The Islamic State lost PalmyraMarch 27, 2016
The Syrian army, backed by Russian air support, has chased the terrorists of IS (Islamic State) out of Palmyra, inflicting the most severe defeat to the Islamic terror organization since its failed siege of the Kurdish border town Kobane in 2014.
The fighting has reportedly died down and army engineering teams are currently dismantling booby-traps, IEDs (improvised explosive devices), and mines, placed by IS throughout the city.
Syrian and Russian jets are targeting the retreating IS fighters and they have destroyed dozens of vehicles on the roads leading east from the city.
After taking the village of Al-Amiriyah on Palmyra’s northern outskirts, government forces fought their way into Palmyra’s northern and western districts. Before that the troops had occupied all surrounding hills, attacking from high ground and from several sides, thereby making Palmyra indefensible. Most IS fighters have fled now and they are trying to reach As Sukhnah, a small desert town in the direction of Deir Ezzor. As Sukhnah is the last remaining IS post which could hinder the Syrian army to relief the besieged enclave of Deir Ezzor, and IS has already started to build a new defense line at As Sukhnah to prevent further Syrian advances.
The regular Syrian army was supported by the elite unit Suqur al-Sahara (Desert Hawks), by Russian special forces, and the Russian air force. Alone yesterday fighter jets carried out 40 raids in and around Palmyra, hitting 158 targets and killing at least 100 terrorists. Various sources estimate the losses of IS to be between 400 and 600 fighters.
The Syrian government published the names of 110 soldiers who died during the fighting in Palmyra and Al-Qaryatayn, while the London based rebel mouthpiece SOHR (Syrian Observatory for Human Rights) speaks of 180 killed troops. The youngest Syrian soldier who has died is 19-year-old Alexander Suleiman. R I P.
The Syrian army is simultaneously preparing to storm the oasis town of Al-Qaryatayn, which IS has cleansed from the Christian population and where it destroyed the 1,500 years old Monastery of St. Elian. At the moment IS positions are under artillery fire and bombing attacks, the town is surrounded by Syrian troops, who have seized control of the strategically important Muntar Al-Rumailah hills.
Though not as famous as Palmyra, Al-Qaryatayn has notable Greco-Roman-era buildings and important historical landmarks. While Palmyra is the gateway to the eastern parts of the Syrian desert, Al-Qaryatayn is the gateway to the southern parts. From here the army can block the advance of a newly constituted Western rebel group, called NSA (New Syrian Army), which tries to invade Syria from Jordan.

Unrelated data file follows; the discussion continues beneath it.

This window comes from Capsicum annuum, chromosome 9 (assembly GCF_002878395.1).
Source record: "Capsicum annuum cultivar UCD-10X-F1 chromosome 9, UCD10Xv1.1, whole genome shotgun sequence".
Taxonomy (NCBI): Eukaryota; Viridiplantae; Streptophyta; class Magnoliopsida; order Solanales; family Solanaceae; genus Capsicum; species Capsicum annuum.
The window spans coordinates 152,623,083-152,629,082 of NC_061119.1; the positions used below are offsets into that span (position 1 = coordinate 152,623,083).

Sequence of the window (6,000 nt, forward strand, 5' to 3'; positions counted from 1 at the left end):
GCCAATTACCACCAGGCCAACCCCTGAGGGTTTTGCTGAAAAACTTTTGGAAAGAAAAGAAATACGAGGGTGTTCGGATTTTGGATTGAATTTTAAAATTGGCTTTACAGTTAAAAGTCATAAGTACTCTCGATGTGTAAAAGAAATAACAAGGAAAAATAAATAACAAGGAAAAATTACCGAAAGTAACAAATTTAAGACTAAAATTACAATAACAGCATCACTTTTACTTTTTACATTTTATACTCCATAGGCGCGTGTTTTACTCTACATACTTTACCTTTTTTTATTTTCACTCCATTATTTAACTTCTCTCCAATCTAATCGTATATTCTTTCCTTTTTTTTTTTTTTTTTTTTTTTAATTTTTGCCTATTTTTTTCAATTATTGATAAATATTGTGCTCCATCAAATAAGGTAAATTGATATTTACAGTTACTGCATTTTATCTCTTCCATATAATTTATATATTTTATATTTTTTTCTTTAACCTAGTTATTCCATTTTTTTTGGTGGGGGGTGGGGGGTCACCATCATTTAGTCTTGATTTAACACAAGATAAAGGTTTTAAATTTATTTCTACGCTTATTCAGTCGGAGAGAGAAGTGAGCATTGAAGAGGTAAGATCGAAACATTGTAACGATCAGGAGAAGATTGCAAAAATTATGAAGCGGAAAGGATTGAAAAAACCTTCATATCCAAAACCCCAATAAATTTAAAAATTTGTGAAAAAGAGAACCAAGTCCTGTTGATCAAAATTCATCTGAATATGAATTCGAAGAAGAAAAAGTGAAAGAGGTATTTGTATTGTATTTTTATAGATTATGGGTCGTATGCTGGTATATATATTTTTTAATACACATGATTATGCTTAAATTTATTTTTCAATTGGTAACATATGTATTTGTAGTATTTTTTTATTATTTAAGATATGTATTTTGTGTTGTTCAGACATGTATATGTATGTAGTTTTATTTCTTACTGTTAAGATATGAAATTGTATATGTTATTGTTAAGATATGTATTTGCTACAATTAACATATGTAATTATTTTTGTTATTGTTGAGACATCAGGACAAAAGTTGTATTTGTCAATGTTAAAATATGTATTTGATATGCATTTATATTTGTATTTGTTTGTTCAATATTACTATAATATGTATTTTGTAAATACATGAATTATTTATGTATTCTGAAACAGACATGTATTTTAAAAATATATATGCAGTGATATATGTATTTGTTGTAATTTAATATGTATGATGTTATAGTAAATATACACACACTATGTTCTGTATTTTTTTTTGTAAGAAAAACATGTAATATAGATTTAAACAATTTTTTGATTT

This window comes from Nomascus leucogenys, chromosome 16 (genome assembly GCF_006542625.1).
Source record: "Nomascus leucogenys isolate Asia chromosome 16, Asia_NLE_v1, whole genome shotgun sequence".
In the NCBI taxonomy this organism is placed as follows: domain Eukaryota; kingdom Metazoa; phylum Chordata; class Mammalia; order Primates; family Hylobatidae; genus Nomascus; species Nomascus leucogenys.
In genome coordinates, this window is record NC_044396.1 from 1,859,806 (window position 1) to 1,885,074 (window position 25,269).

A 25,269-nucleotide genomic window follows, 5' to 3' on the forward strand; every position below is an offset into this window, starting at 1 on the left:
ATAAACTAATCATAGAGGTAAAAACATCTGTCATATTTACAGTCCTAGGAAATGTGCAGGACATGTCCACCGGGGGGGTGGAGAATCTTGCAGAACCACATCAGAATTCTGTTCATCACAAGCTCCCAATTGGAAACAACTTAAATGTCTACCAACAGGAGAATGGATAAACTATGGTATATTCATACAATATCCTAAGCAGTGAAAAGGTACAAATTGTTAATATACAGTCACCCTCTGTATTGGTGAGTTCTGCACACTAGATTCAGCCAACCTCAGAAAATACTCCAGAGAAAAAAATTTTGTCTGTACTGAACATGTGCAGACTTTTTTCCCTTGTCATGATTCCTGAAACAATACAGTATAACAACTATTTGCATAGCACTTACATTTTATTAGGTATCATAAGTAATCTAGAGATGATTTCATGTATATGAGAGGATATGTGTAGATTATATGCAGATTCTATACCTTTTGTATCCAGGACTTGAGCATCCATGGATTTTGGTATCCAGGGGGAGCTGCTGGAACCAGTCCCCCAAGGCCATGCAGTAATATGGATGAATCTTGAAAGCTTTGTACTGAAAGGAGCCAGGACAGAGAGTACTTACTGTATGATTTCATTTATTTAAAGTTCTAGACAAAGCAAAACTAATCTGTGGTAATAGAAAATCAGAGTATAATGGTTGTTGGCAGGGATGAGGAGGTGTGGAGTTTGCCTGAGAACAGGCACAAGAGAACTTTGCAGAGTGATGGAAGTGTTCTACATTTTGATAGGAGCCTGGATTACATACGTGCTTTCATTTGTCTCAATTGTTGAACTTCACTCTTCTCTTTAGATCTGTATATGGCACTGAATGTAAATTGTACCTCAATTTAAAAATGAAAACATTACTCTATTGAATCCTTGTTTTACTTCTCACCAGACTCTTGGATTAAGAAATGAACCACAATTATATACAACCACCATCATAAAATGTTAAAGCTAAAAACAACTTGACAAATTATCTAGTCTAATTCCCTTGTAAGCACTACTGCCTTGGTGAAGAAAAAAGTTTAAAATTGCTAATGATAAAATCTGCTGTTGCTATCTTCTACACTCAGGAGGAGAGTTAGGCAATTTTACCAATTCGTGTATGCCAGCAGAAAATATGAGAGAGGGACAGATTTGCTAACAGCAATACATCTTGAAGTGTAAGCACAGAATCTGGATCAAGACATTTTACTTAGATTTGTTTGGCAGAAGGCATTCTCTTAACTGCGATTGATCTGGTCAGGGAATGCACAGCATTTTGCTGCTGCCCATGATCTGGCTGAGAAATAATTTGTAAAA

Palmyra is a city in Syria’s Homs province and it includes a UNESCO world heritage site, known as “bride of the desert”. Before the war the town used to attract 150,000 tourists every year.
Palmyra was a major centre of the ancient world as it lay on the caravan route linking the Roman Empire with Persia and the eastern world. Archaeological finds date back to the Neolithic period and human settlements were documented since the early second millennium BC. Palmyra changed hands on a number of occasions between different empires, before becoming a Roman garrison in the first century AD.
After IS conquered Palmyra, the jihadists systematically destroyed historical sites, including the Lion of Al-latd, the Temple of Baalshamin, the Temple of Bel, the Arch of Triumph, and three of the best preserved tower tombs including the Tower of Elahbel.
When IS approached the town, some artifacts were removed from the Palmyra museum by the Syrian curators and transported in two trucks to Damascus. Unfortunately many treasures had to be left behind, and a number of Greco-Roman busts, jewelry, and other objects looted from the Palmyra museum were subsequently discovered on the international antiquity market. Syrian soldiers, who today inspected the museum, found it completely vandalized, with all antiquities inside destroyed.
Palmyra’s famous amphitheater was used as a place of public executions. A video released by IS showed the killing of 20 Syrian soldiers at the hands of teenage male executioners, watched by hundreds of IS supporters. On 18th August 2015, Palmyra’s world renowned antiquities chief, 82-year-old Khaled al-Asaad, was beheaded by IS after being tortured for a month to get information about the city and its treasures. He had refused to give any information to his captors.
Drone footage released by a Russian television station shows collapsed archaeological structures in the Greco-Roman old city, but the amphitheater seems to be largely intact. It will take years and a concerted international effort to restore this world heritage, a task which is is difficult but not impossible.
Maamoun Abdelkarim, Syria’s director of antiquities, promises: “We will not leave the temples destroyed … We will assess how much damage the stones suffered and we will re-use them in order to scientifically put back the temples … We have the plans and the images and we will rebuild the missing portions until the temples of Bel and Baalshamin are restored.”
Although IS has blown up Palmyra’s most famous tombs and temples, the terror group left other key sites untouched, including the already mentioned amphitheater, a town square, and crossroads marked by four elegant gates.